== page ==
Warner, like many gamers and cosplayers, had taken a while before deciding to come out as a committed fan. “When I got accepted to art school, I felt embarrassed by the gaming I’d done with my sister, years before.” Later, in graduate school at Mills, she took a class with filmmaker and animator Samara Halperin, who encouraged her to bring her obsession with animé and pop culture into her art, making it a source of inspiration. “She showed me that I could bring the experience of these games and the people who love them to a broader audience.”
Madelyn Covey's "C3PO," watercolor on wallpaper, 2017. - COURTESY OF THE ARTIST
  • Courtesy of the artist
  • Madelyn Covey's "C3PO," watercolor on wallpaper, 2017.
Madelyn Covey’s paintings on wallpaper represent cosplayers, people who gather at roleplaying conventions and dress up in costumes based on superheroes from pop culture. These small, precisely rendered full-length portraits are made from photographs Covey takes of fans at cosplayer conventions like Comic-Con.
In these intensely worked small paintings, characters from the TV show Sherlock mingle with ones from Dr. Who and Sailor Moon, a Japanese manga series from the 1990s. Flocked wallpaper in dusty pinks and silvers serves as a painting support, evoking the banalities and comforts of a upbringing in the American suburbs of that period. It’s more than enough to suggest the homely settings (rec rooms, garages, basements) in which many of these DIY costumes must have been made.

The cosplayers Covey paints appear to delight in conceiving characters that exist as a form of fan fiction. Their costumes are homemade and unorthodox. Many make characters their own by mashing up elements of well-known superhero costumes with signifiers of personal ethnic or gender identity. The superhero figures depicted here include a black Wonder Woman and a Muslim Doctor in a headscarf.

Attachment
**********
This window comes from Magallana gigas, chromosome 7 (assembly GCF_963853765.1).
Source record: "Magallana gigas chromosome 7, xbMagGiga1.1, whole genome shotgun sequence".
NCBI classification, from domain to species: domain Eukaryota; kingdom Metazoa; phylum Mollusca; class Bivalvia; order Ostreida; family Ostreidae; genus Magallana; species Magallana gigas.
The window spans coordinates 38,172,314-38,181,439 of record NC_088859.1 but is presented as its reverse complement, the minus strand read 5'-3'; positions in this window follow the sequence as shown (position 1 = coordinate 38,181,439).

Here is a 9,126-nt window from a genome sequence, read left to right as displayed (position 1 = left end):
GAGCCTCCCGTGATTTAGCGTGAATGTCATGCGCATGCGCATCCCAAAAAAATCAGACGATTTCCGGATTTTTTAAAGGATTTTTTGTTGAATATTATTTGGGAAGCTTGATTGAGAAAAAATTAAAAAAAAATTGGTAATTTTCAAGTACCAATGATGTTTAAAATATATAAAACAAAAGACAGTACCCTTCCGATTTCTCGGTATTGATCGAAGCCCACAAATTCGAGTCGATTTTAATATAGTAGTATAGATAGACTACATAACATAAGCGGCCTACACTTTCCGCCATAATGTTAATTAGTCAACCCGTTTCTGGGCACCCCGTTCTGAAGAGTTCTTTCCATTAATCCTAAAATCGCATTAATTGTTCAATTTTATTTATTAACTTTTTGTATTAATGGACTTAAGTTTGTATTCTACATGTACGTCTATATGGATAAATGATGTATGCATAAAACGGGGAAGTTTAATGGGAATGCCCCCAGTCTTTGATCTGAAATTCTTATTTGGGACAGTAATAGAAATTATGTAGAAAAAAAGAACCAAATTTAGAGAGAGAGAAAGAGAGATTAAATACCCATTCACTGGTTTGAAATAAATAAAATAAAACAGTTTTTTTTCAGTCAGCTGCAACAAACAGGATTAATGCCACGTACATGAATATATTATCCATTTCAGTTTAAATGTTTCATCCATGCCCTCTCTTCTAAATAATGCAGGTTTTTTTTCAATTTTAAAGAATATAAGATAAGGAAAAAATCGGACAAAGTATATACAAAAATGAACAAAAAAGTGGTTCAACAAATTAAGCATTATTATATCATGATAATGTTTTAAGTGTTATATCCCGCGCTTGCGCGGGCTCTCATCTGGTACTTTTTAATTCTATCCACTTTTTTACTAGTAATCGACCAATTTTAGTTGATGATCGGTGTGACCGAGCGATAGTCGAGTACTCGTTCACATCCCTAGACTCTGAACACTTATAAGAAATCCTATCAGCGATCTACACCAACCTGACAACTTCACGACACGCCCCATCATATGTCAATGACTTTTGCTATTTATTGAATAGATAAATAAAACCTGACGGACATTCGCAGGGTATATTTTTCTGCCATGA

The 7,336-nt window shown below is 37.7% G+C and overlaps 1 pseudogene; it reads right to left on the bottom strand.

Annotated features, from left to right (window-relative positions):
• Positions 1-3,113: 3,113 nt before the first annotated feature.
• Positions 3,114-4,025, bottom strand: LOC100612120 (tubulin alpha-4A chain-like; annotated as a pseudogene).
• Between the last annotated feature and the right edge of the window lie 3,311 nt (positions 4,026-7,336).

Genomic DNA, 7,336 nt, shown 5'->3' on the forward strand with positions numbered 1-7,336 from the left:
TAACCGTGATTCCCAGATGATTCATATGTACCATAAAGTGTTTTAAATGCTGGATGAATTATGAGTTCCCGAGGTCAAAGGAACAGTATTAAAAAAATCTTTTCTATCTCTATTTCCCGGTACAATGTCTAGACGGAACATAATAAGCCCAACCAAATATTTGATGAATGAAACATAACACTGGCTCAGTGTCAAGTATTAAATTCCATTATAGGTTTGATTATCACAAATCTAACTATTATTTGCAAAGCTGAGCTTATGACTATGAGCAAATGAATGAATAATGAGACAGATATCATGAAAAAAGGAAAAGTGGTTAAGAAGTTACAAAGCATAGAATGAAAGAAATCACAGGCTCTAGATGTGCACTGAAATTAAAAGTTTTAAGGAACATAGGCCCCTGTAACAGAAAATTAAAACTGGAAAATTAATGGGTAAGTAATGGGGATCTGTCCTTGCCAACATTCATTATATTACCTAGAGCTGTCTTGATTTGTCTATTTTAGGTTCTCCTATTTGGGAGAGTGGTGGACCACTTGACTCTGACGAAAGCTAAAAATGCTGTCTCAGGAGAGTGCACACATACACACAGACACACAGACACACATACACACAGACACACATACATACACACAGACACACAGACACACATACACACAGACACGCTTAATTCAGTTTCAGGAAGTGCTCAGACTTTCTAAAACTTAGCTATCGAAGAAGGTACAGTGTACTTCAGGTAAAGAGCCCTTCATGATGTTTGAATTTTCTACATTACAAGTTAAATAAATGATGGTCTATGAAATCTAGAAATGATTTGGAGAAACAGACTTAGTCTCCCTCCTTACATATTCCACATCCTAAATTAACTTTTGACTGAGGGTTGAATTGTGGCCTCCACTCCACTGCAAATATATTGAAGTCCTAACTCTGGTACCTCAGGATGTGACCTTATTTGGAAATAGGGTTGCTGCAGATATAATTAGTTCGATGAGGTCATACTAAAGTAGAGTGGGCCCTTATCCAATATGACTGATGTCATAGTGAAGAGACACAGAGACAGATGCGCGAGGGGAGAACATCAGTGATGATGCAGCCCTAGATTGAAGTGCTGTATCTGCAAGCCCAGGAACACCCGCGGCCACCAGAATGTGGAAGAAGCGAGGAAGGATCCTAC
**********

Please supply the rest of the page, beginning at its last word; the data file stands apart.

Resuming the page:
Madelyn Covey's "Doctor Who Tableau," oil on wallpaper, 2017. - COURTESY OF THE ARTIST
  • Courtesy of the artist
  • Madelyn Covey's "Doctor Who Tableau," oil on wallpaper, 2017.
“A lot of superheroes in mainstream culture are white, male and straight,” Covey said. “So cosplay becomes a chance for people to embody heroes they relate to, but then transform these heroes into something closer to themselves — diversifying who can be seen as hero.”

The artist wondered aloud whether audiences in 2018 might be primed to enjoy superhero stories where the forces of good and evil are clear-cut and easy to distinguish, as friends come together to triumph against overwhelming odds.

“The underlying theme is escapism,” Covey mused. “Things in the world are terrible right now and people feel so powerless. There are many reasons why it’s so inviting to get lost in stories like these … about people joining together to fight against evil, saving the world with their intelligence and their teamwork.”
Katy Warner's "Murder of Miho," silkscreen mounted on wood, 2018. - COURTESY OF THE ARTIST
  • Courtesy of the artist
  • Katy Warner's "Murder of Miho," silkscreen mounted on wood, 2018.

Fandom is a place of fantasy and refuge: The magical schoolgirls and intergalactic warriors of “Sailor Moon,” like the collaged concubines in “Genji’s Harem,” are buoyed by a sense of possibility and collective agency that a lot of 21st century Americans perceive to have slipped from their grasp.

Larkspur / Cosplay will be at the Sanctuary, 1301 J St. in Arcata, through Sept. 6. More information at https://www.sanctuaryarcata.org.

Add a comment